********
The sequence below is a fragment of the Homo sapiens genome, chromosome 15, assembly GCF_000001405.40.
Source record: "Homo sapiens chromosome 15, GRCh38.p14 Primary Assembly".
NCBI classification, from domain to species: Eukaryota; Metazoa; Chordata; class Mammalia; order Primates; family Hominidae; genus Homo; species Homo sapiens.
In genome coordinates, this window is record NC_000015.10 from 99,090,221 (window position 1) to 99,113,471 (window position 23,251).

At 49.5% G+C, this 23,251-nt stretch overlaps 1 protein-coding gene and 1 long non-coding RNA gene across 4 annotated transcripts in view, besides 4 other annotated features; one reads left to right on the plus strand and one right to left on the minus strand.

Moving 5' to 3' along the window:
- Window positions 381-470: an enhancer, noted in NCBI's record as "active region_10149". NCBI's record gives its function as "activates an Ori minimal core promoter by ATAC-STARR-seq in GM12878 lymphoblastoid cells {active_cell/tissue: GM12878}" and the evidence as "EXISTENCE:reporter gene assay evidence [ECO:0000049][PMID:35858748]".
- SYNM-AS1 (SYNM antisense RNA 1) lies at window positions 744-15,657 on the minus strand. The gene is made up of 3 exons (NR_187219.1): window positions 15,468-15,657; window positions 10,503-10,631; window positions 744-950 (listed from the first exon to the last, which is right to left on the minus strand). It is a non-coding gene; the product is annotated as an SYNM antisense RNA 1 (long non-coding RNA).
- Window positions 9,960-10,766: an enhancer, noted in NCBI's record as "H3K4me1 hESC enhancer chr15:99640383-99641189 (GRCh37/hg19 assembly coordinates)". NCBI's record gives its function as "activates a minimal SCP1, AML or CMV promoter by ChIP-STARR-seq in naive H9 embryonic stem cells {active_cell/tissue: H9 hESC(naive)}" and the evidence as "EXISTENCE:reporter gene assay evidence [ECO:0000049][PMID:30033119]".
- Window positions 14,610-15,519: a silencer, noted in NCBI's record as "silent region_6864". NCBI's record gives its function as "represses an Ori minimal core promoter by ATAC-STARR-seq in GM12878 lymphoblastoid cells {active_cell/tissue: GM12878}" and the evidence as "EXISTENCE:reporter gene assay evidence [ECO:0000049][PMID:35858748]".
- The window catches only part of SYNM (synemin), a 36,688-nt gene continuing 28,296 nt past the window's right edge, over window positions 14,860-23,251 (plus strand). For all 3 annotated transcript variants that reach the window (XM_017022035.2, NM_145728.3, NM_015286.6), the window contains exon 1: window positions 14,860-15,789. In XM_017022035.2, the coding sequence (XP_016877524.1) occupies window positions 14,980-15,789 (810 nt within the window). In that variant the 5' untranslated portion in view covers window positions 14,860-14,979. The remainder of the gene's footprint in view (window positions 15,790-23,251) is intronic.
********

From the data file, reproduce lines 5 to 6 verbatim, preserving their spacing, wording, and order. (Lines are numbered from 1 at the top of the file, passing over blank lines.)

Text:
At 49.5% G+C, this 23,251-nt stretch overlaps 1 protein-coding gene and 1 long non-coding RNA gene across 4 annotated transcripts in view, besides 4 other annotated features; one reads left to right on the plus strand and one right to left on the minus strand.

Moving 5' to 3' along the window: